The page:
Four people are dead in two separate accidents in Central Ohio. In Pataskala, investigators say a head-on collision on East Broad took three lives. One vehicle crossed the center line. Early this morning, the driver of a pick-up truck was killed when he slammed into a tree in a residential area south of Route 104 [...]
A new report out of Cleveland State University shows shale drilling has provided an economic boost for several counties around Ohio this year. But it says the drilling boom has not yet had a big impact on jobs.
Work on an underground pipeline to transport liquid petroleum products across Ohio has begun in Muskingum County and other portions of Eastern Ohio.
A recent Harvard University study shows the United States is poised to become the worldâ€™s largest producer of oil in the next four years thanks to shale drilling in several states. But Ohio wonâ€™t be a significant contributor.
Ohio State University says its researcher want to install and study a gas well in eastern Ohio to study the process of hydraulic fracturing, or fracking.
Booming energy production in shale formations has made a northeast Ohio county the top location in the state for underground injection of drilling wastes.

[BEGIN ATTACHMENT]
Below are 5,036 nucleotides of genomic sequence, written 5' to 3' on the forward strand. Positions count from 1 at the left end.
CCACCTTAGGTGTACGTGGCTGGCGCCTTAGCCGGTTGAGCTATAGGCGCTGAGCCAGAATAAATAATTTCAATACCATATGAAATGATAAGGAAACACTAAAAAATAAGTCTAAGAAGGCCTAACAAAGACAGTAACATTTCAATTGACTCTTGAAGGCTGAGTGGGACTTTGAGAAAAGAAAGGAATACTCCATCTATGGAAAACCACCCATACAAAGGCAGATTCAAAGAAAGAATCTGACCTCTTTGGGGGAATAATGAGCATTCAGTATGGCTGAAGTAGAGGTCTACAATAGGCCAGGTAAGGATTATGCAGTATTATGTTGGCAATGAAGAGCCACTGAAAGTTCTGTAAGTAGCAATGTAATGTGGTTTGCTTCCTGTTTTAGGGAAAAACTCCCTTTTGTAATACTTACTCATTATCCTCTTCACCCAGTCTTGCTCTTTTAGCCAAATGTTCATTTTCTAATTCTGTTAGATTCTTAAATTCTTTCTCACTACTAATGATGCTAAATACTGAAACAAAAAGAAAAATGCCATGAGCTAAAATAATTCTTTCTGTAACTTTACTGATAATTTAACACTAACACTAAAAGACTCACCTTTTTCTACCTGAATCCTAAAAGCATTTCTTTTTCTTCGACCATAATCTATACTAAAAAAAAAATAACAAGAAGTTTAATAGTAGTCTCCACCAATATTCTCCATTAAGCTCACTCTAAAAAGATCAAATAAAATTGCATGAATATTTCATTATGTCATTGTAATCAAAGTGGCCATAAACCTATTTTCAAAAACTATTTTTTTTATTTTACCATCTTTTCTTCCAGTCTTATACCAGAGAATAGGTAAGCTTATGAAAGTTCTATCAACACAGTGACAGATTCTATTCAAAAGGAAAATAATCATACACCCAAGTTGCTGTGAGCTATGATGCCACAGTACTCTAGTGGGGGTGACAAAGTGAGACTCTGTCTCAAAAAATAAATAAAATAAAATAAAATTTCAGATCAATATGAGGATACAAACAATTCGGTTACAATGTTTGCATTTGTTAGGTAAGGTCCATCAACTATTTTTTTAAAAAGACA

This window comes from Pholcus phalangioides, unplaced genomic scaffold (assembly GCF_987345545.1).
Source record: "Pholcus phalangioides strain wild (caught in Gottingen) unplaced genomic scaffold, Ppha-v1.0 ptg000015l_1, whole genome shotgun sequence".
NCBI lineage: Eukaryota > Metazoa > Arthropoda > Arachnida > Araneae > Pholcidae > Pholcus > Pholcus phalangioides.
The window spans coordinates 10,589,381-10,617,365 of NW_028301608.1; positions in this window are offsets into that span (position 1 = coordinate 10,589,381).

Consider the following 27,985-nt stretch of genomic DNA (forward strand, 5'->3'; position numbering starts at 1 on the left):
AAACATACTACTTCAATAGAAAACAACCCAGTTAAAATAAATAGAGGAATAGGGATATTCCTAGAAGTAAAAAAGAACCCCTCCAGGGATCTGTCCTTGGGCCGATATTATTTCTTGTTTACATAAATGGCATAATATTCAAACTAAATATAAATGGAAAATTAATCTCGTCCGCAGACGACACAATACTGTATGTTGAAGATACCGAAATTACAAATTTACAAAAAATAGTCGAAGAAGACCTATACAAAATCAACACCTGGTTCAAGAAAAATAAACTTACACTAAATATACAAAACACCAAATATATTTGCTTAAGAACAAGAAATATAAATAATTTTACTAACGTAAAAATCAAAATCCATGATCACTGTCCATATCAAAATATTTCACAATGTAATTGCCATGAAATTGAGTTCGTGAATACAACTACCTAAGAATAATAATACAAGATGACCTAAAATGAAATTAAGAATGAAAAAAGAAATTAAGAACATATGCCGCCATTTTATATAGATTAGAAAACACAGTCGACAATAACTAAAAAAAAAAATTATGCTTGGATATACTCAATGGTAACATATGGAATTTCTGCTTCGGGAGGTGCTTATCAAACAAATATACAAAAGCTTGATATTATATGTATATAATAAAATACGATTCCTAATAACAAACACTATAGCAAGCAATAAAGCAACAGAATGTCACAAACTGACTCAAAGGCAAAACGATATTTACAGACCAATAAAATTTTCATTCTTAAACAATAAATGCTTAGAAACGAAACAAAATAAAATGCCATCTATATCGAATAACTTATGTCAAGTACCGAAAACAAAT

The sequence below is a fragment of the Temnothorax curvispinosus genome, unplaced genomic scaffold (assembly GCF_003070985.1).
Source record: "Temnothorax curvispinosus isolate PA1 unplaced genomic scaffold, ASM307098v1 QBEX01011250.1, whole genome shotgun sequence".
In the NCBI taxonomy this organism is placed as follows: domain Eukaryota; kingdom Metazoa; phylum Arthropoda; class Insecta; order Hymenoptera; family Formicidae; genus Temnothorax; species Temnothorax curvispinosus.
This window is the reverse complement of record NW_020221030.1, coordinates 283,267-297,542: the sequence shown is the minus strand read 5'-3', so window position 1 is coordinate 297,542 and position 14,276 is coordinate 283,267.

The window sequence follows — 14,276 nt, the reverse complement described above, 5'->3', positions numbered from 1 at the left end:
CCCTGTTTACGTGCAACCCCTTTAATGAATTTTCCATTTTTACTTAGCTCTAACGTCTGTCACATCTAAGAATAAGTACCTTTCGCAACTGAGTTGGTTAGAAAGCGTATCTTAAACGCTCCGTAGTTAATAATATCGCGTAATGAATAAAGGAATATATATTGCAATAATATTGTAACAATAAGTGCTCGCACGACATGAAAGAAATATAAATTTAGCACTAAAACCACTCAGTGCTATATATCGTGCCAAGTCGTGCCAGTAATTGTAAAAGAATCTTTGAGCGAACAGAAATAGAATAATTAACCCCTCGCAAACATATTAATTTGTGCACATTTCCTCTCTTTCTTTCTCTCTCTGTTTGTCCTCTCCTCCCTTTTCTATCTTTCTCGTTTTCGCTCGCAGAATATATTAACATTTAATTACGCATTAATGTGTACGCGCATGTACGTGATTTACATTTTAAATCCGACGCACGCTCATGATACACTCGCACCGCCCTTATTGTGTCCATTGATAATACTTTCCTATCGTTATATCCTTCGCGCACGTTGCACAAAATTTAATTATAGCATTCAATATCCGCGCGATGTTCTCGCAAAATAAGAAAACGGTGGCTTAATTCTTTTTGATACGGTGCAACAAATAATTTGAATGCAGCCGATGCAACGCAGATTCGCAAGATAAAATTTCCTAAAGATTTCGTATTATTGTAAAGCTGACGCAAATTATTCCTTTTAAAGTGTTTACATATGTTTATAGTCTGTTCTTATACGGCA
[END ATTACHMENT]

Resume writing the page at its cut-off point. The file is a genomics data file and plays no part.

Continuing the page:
The amount of waste from the shale gas and oil drilling process injected into disposal wells in Ohio is continuing to rise.
A few months after Gov. John Kasich proposed a tax on oil and natural gas drillers, a Democratic lawmaker has done the same thing.
The arrival of the oil and gas industry in rural, eastern Ohio has brought millions of dollars in leasing money for landowners, a flurry of business activity, and a tax boost for counties. But carving out room – and roads – to accommodate energy giants like Chesapeake is not without its challenges.
An Ohio injection well operator run by a man accused of illegally dumping fracking wastewater into a storm sewer is asking a state panel to overturn an order revoking its operating permit.
Four large oil and natural gas companies are selling off thousands of acres in Eastern Ohio, but that’s not stopping the debate over increasing Ohio’s severance tax on drillers.